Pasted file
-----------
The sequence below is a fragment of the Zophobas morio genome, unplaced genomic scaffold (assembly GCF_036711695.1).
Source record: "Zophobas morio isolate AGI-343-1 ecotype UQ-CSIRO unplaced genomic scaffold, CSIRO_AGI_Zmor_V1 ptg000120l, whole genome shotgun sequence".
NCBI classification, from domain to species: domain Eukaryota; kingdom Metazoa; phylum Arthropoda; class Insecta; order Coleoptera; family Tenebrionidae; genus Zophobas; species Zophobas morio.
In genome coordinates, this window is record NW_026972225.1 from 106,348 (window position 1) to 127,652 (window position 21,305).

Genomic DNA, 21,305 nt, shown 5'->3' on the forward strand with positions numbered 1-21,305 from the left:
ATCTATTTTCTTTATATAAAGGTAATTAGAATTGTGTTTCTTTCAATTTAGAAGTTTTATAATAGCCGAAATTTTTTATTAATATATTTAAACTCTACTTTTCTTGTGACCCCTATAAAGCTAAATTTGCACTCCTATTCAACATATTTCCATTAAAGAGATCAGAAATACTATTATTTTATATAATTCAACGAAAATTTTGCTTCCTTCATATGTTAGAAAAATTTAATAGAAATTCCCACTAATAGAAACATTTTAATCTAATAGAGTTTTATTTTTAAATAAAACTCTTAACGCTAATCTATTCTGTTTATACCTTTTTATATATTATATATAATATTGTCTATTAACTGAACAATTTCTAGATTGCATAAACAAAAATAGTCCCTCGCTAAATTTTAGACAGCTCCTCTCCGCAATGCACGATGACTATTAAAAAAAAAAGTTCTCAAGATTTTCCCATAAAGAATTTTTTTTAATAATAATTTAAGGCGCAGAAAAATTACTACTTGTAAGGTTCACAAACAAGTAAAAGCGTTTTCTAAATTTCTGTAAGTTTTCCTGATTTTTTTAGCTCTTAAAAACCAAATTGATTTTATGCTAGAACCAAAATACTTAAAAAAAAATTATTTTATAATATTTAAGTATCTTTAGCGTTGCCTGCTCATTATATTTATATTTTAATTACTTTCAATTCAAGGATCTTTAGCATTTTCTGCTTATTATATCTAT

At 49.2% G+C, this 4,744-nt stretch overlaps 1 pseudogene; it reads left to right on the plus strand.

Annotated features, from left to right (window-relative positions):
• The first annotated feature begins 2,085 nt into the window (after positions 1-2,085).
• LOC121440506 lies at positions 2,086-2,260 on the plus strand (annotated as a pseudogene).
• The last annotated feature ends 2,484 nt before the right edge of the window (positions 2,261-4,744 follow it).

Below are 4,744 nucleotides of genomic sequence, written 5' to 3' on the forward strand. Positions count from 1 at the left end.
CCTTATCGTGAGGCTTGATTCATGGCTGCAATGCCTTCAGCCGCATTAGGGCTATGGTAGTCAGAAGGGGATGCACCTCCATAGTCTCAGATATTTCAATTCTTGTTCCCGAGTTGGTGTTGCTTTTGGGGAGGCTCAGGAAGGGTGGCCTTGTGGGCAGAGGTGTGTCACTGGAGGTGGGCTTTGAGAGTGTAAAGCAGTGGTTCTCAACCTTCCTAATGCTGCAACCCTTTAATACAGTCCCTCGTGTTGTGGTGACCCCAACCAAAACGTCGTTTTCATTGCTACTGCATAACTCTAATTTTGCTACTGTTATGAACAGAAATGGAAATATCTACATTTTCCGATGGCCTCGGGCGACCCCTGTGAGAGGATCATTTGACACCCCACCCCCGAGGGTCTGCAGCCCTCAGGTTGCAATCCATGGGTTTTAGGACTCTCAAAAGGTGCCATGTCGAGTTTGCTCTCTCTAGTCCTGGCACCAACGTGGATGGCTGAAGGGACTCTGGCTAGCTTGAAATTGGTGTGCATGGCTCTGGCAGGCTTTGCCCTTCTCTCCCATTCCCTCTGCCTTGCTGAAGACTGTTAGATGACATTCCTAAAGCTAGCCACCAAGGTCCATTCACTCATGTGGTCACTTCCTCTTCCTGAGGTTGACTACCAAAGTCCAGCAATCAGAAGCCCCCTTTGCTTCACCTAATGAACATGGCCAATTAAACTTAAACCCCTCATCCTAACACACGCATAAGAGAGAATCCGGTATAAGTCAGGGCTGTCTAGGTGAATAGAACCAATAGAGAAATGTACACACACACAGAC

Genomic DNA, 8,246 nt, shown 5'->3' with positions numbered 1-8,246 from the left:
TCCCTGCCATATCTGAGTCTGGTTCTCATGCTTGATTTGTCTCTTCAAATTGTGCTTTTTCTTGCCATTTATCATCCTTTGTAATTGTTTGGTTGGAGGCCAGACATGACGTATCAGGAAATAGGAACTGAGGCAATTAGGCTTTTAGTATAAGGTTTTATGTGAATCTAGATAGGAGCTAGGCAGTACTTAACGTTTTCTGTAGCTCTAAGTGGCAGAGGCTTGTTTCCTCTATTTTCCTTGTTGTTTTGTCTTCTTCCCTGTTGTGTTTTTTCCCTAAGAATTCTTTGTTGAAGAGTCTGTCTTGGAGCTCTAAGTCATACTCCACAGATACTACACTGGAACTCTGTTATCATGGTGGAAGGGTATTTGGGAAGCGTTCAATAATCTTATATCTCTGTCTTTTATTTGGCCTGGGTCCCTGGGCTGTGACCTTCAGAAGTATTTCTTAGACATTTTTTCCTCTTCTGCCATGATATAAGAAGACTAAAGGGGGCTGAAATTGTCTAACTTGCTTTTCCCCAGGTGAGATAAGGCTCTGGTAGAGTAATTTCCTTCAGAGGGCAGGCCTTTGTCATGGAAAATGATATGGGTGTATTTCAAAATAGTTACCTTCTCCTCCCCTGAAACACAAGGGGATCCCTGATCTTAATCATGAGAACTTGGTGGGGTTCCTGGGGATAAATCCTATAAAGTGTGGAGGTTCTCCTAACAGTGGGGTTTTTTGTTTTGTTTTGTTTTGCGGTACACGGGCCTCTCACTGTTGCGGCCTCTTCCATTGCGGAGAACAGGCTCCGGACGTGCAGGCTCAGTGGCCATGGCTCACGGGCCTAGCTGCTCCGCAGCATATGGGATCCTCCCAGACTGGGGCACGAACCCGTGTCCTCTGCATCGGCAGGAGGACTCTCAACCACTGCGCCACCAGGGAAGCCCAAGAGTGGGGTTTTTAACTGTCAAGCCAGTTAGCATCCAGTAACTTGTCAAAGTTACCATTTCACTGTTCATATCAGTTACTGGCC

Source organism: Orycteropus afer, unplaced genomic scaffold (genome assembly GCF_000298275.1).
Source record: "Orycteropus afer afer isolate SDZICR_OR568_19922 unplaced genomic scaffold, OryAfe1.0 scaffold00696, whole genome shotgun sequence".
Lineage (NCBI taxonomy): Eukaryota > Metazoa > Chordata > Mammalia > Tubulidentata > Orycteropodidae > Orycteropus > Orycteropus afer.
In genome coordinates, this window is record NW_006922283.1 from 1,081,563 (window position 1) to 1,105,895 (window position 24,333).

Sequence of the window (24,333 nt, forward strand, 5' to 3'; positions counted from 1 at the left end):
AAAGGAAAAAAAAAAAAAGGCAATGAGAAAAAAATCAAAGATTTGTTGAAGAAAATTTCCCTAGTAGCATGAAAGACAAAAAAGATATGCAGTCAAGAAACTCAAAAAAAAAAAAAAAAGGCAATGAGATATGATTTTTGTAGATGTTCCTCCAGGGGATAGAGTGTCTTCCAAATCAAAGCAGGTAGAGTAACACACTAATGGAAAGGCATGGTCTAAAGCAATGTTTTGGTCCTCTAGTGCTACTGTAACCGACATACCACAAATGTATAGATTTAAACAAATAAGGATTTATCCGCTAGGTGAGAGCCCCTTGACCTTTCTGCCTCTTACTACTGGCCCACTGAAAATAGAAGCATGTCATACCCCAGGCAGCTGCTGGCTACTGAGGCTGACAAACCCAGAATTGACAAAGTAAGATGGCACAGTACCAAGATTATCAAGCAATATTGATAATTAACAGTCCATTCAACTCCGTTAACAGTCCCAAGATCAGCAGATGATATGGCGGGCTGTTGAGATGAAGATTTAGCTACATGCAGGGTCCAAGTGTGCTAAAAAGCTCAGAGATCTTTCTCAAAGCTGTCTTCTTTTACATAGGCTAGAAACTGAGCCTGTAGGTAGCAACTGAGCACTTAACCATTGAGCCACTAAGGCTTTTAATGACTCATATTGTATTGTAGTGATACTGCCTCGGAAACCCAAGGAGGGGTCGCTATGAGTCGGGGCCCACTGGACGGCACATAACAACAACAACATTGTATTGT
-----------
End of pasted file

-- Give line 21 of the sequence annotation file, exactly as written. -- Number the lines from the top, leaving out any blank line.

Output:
AAAGGAAAAAAAAAAAAAGGCAATGAGAAAAAAATCAAAGATTTGTTGAAGAAAATTTCCCTAGTAGCATGAAAGACAAAAAAGATATGCAGTCAAGAAACTCAAAAAAAAAAAAAAAAGGCAATGAGATATGATTTTTGTAGATGTTCCTCCAGGGGATAGAGTGTCTTCCAAATCAAAGCAGGTAGAGTAACACACTAATGGAAAGGCATGGTCTAAAGCAATGTTTTGGTCCTCTAGTGCTACTGTAACCGACATACCACAAATGTATAGATTTAAACAAATAAGGATTTATCCGCTAGGTGAGAGCCCCTTGACCTTTCTGCCTCTTACTACTGGCCCACTGAAAATAGAAGCATGTCATACCCCAGGCAGCTGCTGGCTACTGAGGCTGACAAACCCAGAATTGACAAAGTAAGATGGCACAGTACCAAGATTATCAAGCAATATTGATAATTAACAGTCCATTCAACTCCGTTAACAGTCCCAAGATCAGCAGATGATATGGCGGGCTGTTGAGATGAAGATTTAGCTACATGCAGGGTCCAAGTGTGCTAAAAAGCTCAGAGATCTTTCTCAAAGCTGTCTTCTTTTACATAGGCTAGAAACTGAGCCTGTAGGTAGCAACTGAGCACTTAACCATTGAGCCACTAAGGCTTTTAATGACTCATATTGTATTGTAGTGATACTGCCTCGGAAACCCAAGGAGGGGTCGCTATGAGTCGGGGCCCACTGGACGGCACATAACAACAACAACATTGTATTGT